VEGA News Item

VEGA on REACH - 04/06/2007
VEGA comments on a DEFRA consultation on the enforcement of REACH in the UK.
VEGA comments on a DEFRA consultation on the Enforcement of REACH in the UK. REACH came into force on the 1 June 2007 in the UK.

1. This is an OverReach document: it requires much more assessment of intentions on the basis of definitions and tapped experiences from physiologists and regulators of the pharmaceutical industry and of the Home Office. In other words, it needs a scientific foundation before the battleship plant of legislation and enforcement come to a grounding in waters inadequately fathomed but still capable of the passage of more maneuverable vessels flagged with good intentions.

2. Medical and veterinary advice must be sought urgently and draft of proposed working examples should be put about to focus the challenges in the light of increasing knowledge in physiology, genetics, immunology, and the pharmacology of toxophores that could reduce the toll of suffering caused by experimentation on non-human animals, even when Home Office stipulations are applied.

3. Collation of all existing and succeeding results of relevant biological information must be openly accessible. Proposed alternatives should be considered and assessed against existing dossiers of relevant knowledge in the manner of, say, the NICE system of controlling applications in medical practices and on adverse reactions reported by doctors and vets (REACH principles should embrace all animals, wildlife, and the environment and therefore take account of compounds designed and tested for selective toxicity – or be “natural” chemicals with such properties).

4. Such provisions require collection of information for screening and epidemiological purposes of workers in factories producing nominated chemicals and handlers of such compounds. Enlistment in longterm studies such as BioBank should be required.

5. Interactions (“cocktail effects”) and usage must temper interpretations of “safety” and generate warnings emphasizing the need for experience, education, and common sense on chemicals “generally regarded as safe” (i.e. in the GRAS category for food additives) and justifying a “not tested on animals” approbation. Allergenicity is just one susceptibility to test the ordinary citizen’s confidence in REACH Authorizations.

6. “Chemicals” is a word requiring much consideration of “everyday” concepts and common usage against scientific and legal definitions.

For instance:

6.1 Many chemicals are sold in forms that could complicate testing and authorization. “Petrol” is sold in different grades, with varying constituents, and with a range of products of combustion released into the atmosphere.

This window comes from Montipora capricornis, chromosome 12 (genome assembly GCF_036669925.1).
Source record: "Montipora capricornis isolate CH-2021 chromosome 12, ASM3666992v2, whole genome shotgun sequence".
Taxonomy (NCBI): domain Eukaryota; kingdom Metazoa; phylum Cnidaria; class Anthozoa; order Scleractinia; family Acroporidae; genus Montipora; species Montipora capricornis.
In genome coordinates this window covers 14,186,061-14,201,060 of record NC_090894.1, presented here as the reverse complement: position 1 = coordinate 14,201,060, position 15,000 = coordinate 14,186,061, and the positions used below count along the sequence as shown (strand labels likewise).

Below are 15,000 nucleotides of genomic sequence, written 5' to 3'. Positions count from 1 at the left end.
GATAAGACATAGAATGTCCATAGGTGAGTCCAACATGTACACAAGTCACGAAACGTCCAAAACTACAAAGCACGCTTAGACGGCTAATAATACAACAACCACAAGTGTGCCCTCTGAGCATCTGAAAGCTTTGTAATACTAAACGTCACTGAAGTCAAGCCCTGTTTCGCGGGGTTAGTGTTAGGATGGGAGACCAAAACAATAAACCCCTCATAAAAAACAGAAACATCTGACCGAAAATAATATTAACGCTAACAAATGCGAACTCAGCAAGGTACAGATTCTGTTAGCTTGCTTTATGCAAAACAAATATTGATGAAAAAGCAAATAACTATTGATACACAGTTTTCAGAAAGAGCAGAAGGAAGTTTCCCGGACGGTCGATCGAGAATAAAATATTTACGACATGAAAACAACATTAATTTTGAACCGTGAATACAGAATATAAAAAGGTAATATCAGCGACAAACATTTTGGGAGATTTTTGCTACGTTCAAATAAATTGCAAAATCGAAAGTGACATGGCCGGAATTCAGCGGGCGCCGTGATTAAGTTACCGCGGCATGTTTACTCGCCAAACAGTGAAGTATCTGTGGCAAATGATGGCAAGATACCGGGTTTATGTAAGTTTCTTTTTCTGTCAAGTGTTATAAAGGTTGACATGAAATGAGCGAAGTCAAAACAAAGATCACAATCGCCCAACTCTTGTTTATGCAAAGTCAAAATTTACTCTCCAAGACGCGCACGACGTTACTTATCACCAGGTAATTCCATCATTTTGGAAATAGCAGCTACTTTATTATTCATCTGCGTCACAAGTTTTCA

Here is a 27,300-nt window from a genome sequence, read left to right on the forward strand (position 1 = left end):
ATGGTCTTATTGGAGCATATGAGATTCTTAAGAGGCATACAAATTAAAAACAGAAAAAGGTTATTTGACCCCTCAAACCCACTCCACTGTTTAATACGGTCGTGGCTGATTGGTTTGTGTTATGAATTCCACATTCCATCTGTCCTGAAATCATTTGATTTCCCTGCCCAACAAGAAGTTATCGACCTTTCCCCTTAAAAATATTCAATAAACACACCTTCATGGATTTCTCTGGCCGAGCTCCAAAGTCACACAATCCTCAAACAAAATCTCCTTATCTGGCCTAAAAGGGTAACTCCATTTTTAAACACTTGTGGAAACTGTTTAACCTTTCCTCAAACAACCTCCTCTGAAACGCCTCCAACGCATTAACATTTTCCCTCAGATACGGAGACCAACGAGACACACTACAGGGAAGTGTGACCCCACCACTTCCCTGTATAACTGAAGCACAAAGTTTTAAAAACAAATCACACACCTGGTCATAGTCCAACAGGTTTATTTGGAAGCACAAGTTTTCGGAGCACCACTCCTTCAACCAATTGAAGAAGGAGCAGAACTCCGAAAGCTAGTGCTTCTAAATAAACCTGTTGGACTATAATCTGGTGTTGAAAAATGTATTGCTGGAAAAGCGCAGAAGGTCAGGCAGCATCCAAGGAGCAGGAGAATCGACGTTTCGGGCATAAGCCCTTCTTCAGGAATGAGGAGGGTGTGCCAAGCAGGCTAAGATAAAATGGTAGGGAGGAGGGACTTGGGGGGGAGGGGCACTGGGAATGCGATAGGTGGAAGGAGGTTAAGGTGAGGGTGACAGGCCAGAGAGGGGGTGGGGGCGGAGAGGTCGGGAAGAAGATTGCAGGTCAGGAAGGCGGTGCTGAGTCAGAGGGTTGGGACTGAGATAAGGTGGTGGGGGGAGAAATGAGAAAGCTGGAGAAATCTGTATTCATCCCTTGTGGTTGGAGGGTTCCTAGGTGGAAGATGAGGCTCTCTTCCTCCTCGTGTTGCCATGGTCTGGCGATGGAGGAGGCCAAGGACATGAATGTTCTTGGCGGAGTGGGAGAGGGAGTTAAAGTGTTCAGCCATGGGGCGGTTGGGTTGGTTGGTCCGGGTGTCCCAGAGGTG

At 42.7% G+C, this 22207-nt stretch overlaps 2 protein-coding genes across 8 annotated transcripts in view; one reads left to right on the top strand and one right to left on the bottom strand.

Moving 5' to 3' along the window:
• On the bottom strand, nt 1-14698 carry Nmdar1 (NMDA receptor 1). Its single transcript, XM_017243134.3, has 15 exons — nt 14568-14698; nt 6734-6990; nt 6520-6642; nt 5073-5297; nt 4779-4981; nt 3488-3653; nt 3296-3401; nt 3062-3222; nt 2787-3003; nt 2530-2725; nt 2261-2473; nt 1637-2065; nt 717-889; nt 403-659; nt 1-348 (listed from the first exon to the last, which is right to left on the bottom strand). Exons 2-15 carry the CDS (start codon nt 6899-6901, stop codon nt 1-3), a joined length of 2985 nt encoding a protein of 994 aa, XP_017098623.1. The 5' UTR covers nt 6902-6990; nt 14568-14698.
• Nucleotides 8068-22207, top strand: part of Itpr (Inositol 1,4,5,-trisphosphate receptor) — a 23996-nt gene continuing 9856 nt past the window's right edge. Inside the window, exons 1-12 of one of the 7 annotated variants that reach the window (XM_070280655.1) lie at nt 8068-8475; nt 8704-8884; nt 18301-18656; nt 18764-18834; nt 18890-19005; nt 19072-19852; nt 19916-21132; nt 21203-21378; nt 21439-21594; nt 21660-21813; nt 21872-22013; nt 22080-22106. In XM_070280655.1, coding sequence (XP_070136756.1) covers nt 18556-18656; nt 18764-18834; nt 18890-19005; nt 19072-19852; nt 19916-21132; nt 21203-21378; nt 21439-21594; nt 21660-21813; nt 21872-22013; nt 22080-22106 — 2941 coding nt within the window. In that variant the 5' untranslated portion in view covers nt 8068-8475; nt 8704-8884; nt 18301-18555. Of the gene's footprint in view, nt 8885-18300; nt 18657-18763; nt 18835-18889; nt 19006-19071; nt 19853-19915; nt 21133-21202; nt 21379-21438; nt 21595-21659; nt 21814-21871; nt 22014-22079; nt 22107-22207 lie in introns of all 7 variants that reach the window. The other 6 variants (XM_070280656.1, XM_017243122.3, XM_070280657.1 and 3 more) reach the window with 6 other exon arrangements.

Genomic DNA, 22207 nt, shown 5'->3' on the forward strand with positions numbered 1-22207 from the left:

6.2 Speciation is another complication. Thus “arsenic” may arise in inorganic and organic forms, as a gas or solid, some highly dangerous, others apparently innocuous and occurring in foods esteemed for their beneficial properties for consumers (eg sea foods). Similar reservations obtain in assessments of “mercury”.

6.3 Assessments of “endocrine disrupters” and phytosterols and phytoestrogens in the environment and foods need qualification in terms of physiological principles of antagonists and agonists, as well as accumulations of biochemical and even anecdotal evidence on receptors and genetics that make the line between harm and benefit tricky to define; and it may be blurred by the age and circumstances of the consumer, user, or contact.

6.4 Some substances used as ointments and as components of food and in other contacts (eg in medication) may be “safe” and beneficial in some applications but damaging if the user is exposed to sunshine (because of the effects of ultraviolet radiation). Onions are safe to handle in the kitchen and on the farm or allotment but cutting the bulbs can elicit adverse reactions and inflammation in users who may be immune to the pollen acting in an allergic way from the crops commonly grown in farming or as “natural” and esteemed components of our environment.

6.5 Disinfectants, antiseptics, and detergents, as well as alcohol, may function as desirable “safe” inhibitors of bacterial and viral infection, but this effect may be too drastic and unspecific in the interests of hygiene when survival of benign and beneficial micro-organisms becomes suppressed and development of multi-resistant populations and dehydration of the skin supervene.

6.6 Consultations at this stage must avoid loading heavy legal and policing apparatus on inadequate scientific and educational preparation to matters that could be considered to the common good more constructively than the present consultation offers.


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